Two Open Water Legends Reflect on an Unforgettable Olympic Moment 

Credit: European Aquatics/Istvan Derencsenyi

It was a coaching clinic at the European Junior Open Water Swimming Championships in Corfu, featuring Olympic champion Ferry Weertman. Then, at the end, it turned into an outstanding lecture on sportsmanship as soon as another legend, world champion and Olympic runner-up Spyridon Gianniotis, joined the discussion.

It started as a genuinely interesting coaching clinic, where open water swimming legend Ferry Weertman, alongside his wife, the one-and-only Ranomi Kromowidjojo, Olympic champion sprinter in the pool, offered some truly valuable insights into bringing up an athlete, from kids to champions. Coaches from the teams participating in the junior open water Europeans in Corfu, as well as interested officials, including European Aquatics President Antonio Silva and Vice-President Kyriakos Giannopoulos, Executive Director Patrice Coste, Sport Director for Aquatics, Apostolos Tsagkarakis were all present.

Towards the end of the clinic, the Olympic, world, and European gold medalist talked about the importance of touching the panel at the finish, the technique for doing it successfully, and the drills he practiced with a portable panel. To provide a memorable example, Weertman showed the unforgettable finish at the Rio Olympics. Being in Greece, after a while, many local coaches started shouting, ‘Enough, enough, you can stop it now!’ – as Weertman was about to catch up to the home hero Spyridon Gianniotis, who seemed to be a sure winner with just 10-15 meters to go. However, Weertman came with his monstrous strokes and out-touched the Greek world champion for the title.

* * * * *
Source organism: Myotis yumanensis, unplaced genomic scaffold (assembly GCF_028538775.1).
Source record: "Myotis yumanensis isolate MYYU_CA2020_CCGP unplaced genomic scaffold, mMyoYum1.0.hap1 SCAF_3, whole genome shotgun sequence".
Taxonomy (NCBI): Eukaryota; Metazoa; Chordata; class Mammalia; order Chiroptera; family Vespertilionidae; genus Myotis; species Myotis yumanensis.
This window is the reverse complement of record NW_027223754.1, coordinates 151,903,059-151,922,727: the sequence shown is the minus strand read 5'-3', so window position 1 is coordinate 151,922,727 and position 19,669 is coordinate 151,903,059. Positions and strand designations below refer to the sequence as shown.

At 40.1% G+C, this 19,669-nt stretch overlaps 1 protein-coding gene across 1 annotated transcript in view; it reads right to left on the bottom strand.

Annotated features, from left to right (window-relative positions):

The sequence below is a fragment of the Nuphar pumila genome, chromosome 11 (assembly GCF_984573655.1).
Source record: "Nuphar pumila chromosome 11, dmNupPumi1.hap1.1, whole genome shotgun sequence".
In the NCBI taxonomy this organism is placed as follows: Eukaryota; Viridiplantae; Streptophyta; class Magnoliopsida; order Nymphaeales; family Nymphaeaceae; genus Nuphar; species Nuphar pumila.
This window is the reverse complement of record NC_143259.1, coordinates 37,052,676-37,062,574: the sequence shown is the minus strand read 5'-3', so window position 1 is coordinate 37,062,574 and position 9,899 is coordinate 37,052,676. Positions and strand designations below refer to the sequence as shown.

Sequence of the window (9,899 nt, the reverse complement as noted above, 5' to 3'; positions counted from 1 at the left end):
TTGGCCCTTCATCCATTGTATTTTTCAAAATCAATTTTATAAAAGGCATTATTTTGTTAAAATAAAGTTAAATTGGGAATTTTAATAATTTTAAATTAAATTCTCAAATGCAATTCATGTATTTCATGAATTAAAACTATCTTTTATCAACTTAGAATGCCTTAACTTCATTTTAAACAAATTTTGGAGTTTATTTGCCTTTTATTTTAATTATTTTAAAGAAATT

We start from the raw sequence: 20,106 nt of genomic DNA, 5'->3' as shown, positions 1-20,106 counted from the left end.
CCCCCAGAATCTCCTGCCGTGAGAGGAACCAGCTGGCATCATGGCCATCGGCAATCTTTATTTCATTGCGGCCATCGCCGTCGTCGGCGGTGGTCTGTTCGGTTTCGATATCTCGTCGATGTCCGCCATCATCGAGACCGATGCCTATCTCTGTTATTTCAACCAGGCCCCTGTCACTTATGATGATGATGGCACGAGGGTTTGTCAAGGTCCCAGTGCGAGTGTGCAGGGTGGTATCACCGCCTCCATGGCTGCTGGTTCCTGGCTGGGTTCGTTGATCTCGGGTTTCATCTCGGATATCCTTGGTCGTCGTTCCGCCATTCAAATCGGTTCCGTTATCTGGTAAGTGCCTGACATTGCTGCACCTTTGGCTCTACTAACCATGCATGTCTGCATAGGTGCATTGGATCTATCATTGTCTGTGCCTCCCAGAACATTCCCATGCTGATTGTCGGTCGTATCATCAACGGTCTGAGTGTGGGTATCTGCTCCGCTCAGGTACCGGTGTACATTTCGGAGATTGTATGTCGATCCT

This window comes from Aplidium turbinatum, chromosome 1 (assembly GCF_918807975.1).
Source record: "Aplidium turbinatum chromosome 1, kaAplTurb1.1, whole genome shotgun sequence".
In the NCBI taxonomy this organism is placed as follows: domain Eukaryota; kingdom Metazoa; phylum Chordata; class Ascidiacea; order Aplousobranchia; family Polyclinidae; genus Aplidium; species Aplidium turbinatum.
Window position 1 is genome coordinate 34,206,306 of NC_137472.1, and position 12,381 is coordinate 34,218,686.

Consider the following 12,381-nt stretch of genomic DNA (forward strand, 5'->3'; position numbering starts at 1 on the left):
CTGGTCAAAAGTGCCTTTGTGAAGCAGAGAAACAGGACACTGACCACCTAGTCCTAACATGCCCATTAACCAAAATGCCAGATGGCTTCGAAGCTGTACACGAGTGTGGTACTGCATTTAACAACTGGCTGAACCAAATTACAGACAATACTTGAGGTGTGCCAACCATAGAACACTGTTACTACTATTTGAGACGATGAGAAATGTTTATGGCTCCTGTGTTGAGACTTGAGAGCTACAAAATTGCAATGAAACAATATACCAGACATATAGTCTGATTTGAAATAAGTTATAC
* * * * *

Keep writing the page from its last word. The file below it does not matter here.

It was such an unlikely move – as his head was clearly behind Gianniotis’ cap – that at first, the Greek was shown as the winner; only minutes later was Weertman declared the Olympic champion after checking the photo finish.

This was the moment when Gianniotis joined the discussion: ‘I just watched Ferry, while Ferry focused solely on the panel.’ Then he recalled how he learned from a TV reporter in the mixed zone, soon after the race, that the Greek delegation had filed a protest to reverse the referee’s decision. ‘I wasn’t aware of that, and I didn’t agree to any kind of protest. Ferry touched first, I was second; there should be no way to change it. I also said that in case they accepted the protest, I would personally file another one to annul that decision. The order had to stay as it was because that was the right order. This is open water swimming; we have to treat each other fairly and always accept it if someone is better than you.’

Gianniotis received a big round of applause for offering perhaps one of the most valuable insights of the evening, an approach that all coaches must teach young athletes.

Then, as a conclusion, Weertman and Gianniotis posed for some photos side by side, next to the big screen where they had also stood together on the Rio podium. Seven years on, they looked as young as they did in their heydays!